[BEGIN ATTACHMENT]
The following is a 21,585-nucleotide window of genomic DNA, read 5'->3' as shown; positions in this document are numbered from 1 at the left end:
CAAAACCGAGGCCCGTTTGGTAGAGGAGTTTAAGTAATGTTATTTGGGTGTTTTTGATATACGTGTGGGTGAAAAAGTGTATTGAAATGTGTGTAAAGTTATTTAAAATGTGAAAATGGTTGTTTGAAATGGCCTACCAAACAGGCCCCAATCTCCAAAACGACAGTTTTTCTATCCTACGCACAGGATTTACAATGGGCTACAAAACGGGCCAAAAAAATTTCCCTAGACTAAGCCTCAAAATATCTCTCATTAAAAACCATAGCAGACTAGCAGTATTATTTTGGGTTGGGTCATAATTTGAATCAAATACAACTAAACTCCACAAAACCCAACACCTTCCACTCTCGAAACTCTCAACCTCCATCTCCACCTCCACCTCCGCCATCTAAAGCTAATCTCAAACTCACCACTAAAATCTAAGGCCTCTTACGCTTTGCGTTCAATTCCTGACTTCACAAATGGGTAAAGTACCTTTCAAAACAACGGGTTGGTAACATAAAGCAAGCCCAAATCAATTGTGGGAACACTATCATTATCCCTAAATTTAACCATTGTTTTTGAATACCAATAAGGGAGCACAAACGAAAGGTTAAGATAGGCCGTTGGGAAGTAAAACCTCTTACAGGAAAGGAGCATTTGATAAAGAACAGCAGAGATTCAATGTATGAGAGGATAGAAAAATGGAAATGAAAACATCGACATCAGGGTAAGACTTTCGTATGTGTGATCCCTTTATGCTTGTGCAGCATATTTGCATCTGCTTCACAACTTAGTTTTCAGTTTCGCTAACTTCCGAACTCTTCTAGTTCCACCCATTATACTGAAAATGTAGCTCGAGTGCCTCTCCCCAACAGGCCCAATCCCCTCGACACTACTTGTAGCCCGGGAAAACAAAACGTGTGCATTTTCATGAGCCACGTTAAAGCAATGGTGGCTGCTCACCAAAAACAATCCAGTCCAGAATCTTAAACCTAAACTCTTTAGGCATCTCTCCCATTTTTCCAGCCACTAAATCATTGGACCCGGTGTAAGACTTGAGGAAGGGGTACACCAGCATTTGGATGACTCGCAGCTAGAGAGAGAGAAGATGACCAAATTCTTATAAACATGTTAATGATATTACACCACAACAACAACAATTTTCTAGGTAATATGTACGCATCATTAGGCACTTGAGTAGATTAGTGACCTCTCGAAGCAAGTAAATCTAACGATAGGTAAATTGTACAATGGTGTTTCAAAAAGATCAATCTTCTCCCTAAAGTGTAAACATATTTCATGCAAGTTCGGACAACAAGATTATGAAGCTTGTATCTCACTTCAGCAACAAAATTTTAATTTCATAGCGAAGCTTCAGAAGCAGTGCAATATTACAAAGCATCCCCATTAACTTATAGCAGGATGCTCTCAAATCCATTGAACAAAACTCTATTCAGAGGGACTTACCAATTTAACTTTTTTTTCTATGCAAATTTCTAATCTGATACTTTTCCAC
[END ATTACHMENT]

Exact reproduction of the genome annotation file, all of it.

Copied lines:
The following is a 21,585-nucleotide window of genomic DNA, read 5'->3' as shown; positions in this document are numbered from 1 at the left end:
CAAAACCGAGGCCCGTTTGGTAGAGGAGTTTAAGTAATGTTATTTGGGTGTTTTTGATATACGTGTGGGTGAAAAAGTGTATTGAAATGTGTGTAAAGTTATTTAAAATGTGAAAATGGTTGTTTGAAATGGCCTACCAAACAGGCCCCAATCTCCAAAACGACAGTTTTTCTATCCTACGCACAGGATTTACAATGGGCTACAAAACGGGCCAAAAAAATTTCCCTAGACTAAGCCTCAAAATATCTCTCATTAAAAACCATAGCAGACTAGCAGTATTATTTTGGGTTGGGTCATAATTTGAATCAAATACAACTAAACTCCACAAAACCCAACACCTTCCACTCTCGAAACTCTCAACCTCCATCTCCACCTCCACCTCCGCCATCTAAAGCTAATCTCAAACTCACCACTAAAATCTAAGGCCTCTTACGCTTTGCGTTCAATTCCTGACTTCACAAATGGGTAAAGTACCTTTCAAAACAACGGGTTGGTAACATAAAGCAAGCCCAAATCAATTGTGGGAACACTATCATTATCCCTAAATTTAACCATTGTTTTTGAATACCAATAAGGGAGCACAAACGAAAGGTTAAGATAGGCCGTTGGGAAGTAAAACCTCTTACAGGAAAGGAGCATTTGATAAAGAACAGCAGAGATTCAATGTATGAGAGGATAGAAAAATGGAAATGAAAACATCGACATCAGGGTAAGACTTTCGTATGTGTGATCCCTTTATGCTTGTGCAGCATATTTGCATCTGCTTCACAACTTAGTTTTCAGTTTCGCTAACTTCCGAACTCTTCTAGTTCCACCCATTATACTGAAAATGTAGCTCGAGTGCCTCTCCCCAACAGGCCCAATCCCCTCGACACTACTTGTAGCCCGGGAAAACAAAACGTGTGCATTTTCATGAGCCACGTTAAAGCAATGGTGGCTGCTCACCAAAAACAATCCAGTCCAGAATCTTAAACCTAAACTCTTTAGGCATCTCTCCCATTTTTCCAGCCACTAAATCATTGGACCCGGTGTAAGACTTGAGGAAGGGGTACACCAGCATTTGGATGACTCGCAGCTAGAGAGAGAGAAGATGACCAAATTCTTATAAACATGTTAATGATATTACACCACAACAACAACAATTTTCTAGGTAATATGTACGCATCATTAGGCACTTGAGTAGATTAGTGACCTCTCGAAGCAAGTAAATCTAACGATAGGTAAATTGTACAATGGTGTTTCAAAAAGATCAATCTTCTCCCTAAAGTGTAAACATATTTCATGCAAGTTCGGACAACAAGATTATGAAGCTTGTATCTCACTTCAGCAACAAAATTTTAATTTCATAGCGAAGCTTCAGAAGCAGTGCAATATTACAAAGCATCCCCATTAACTTATAGCAGGATGCTCTCAAATCCATTGAACAAAACTCTATTCAGAGGGACTTACCAATTTAACTTTTTTTTCTATGCAAATTTCTAATCTGATACTTTTCCAC